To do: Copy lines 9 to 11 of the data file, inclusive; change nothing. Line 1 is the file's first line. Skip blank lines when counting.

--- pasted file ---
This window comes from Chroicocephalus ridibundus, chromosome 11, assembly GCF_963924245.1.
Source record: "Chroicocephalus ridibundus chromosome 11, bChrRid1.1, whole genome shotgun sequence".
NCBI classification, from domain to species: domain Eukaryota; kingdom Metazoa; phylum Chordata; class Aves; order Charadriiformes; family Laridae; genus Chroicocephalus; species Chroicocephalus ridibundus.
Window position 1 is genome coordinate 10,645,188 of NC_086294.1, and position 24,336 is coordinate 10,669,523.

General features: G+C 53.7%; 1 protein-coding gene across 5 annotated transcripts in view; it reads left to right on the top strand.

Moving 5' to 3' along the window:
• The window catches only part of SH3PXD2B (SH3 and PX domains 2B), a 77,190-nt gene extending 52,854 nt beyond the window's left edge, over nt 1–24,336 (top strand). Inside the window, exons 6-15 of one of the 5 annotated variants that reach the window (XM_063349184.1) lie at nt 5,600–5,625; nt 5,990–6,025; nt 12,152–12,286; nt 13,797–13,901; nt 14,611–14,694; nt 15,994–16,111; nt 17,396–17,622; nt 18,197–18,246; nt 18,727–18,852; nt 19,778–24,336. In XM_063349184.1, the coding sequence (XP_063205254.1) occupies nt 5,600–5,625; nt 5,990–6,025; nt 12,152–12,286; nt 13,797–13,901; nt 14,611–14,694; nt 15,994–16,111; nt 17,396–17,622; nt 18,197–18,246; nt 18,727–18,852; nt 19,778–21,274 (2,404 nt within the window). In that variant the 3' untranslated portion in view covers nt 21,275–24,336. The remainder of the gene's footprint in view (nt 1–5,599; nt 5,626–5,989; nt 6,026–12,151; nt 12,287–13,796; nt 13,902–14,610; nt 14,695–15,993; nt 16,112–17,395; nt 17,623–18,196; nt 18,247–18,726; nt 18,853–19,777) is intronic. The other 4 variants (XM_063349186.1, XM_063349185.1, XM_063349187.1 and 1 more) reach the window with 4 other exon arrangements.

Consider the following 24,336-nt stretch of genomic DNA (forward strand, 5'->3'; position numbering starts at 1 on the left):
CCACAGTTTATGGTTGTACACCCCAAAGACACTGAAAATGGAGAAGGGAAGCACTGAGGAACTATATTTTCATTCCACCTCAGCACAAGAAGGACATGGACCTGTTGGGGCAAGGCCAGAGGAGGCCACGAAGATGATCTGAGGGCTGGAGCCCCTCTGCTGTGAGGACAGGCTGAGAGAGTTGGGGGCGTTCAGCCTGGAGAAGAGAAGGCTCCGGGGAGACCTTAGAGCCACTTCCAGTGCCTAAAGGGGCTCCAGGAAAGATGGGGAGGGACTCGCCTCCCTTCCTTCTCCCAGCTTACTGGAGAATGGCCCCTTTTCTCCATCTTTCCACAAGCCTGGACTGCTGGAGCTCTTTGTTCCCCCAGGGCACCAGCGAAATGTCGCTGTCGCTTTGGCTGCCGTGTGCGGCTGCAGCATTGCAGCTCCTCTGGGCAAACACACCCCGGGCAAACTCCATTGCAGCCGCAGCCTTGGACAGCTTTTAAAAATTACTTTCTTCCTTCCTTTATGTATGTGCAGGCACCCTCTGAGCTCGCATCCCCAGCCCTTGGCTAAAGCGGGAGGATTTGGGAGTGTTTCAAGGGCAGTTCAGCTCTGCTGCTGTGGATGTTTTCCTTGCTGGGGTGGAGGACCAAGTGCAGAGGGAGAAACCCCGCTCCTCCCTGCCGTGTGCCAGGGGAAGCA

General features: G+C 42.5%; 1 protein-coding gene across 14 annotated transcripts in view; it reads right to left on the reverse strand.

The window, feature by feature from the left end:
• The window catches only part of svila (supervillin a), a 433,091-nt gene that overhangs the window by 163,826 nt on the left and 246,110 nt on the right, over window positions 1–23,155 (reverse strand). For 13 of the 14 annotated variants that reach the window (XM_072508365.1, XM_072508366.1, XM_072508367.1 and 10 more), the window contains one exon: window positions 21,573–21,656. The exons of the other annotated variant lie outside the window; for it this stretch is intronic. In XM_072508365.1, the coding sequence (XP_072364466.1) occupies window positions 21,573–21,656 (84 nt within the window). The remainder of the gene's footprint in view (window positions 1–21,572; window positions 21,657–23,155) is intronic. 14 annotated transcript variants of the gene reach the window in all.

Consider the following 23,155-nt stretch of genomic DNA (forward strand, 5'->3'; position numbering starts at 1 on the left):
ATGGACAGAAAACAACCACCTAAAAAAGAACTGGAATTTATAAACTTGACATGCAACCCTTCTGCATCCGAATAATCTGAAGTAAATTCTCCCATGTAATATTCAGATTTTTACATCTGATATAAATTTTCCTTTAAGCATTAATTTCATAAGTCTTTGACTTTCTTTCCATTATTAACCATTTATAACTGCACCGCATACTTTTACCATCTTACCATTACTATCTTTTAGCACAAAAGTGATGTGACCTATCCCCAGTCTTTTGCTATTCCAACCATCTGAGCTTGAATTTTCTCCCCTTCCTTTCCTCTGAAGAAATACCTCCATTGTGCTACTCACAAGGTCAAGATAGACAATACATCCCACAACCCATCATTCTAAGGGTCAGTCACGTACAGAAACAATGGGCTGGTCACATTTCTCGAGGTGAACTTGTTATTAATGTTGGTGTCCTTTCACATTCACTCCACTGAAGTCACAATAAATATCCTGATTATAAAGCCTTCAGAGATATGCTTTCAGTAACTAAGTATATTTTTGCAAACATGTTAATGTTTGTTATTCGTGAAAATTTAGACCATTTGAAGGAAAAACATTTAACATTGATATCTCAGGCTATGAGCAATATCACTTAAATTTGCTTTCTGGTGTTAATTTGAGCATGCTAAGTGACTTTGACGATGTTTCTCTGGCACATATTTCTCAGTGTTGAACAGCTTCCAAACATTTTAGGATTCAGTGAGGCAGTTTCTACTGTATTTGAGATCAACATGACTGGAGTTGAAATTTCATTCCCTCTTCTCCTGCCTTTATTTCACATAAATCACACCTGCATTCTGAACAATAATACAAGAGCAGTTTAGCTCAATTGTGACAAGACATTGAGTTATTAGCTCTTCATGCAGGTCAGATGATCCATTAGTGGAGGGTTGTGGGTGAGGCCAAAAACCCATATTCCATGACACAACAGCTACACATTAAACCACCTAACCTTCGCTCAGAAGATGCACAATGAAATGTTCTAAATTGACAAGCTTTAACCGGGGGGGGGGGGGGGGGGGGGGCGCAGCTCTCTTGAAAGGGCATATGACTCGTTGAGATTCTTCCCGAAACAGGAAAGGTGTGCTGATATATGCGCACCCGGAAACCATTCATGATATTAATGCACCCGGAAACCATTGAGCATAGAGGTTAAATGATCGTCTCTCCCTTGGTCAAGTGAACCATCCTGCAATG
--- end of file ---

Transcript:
CCACAGTTTATGGTTGTACACCCCAAAGACACTGAAAATGGAGAAGGGAAGCACTGAGGAACTATATTTTCATTCCACCTCAGCACAAGAAGGACATGGACCTGTTGGGGCAAGGCCAGAGGAGGCCACGAAGATGATCTGAGGGCTGGAGCCCCTCTGCTGTGAGGACAGGCTGAGAGAGTTGGGGGCGTTCAGCCTGGAGAAGAGAAGGCTCCGGGGAGACCTTAGAGCCACTTCCAGTGCCTAAAGGGGCTCCAGGAAAGATGGGGAGGGACTCGCCTCCCTTCCTTCTCCCAGCTTACTGGAGAATGGCCCCTTTTCTCCATCTTTCCACAAGCCTGGACTGCTGGAGCTCTTTGTTCCCCCAGGGCACCAGCGAAATGTCGCTGTCGCTTTGGCTGCCGTGTGCGGCTGCAGCATTGCAGCTCCTCTGGGCAAACACACCCCGGGCAAACTCCATTGCAGCCGCAGCCTTGGACAGCTTTTAAAAATTACTTTCTTCCTTCCTTTATGTATGTGCAGGCACCCTCTGAGCTCGCATCCCCAGCCCTTGGCTAAAGCGGGAGGATTTGGGAGTGTTTCAAGGGCAGTTCAGCTCTGCTGCTGTGGATGTTTTCCTTGCTGGGGTGGAGGACCAAGTGCAGAGGGAGAAACCCCGCTCCTCCCTGCCGTGTGCCAGGGGAAGCA

General features: G+C 42.5%; 1 protein-coding gene across 14 annotated transcripts in view; it reads right to left on the reverse strand.

The window, feature by feature from the left end: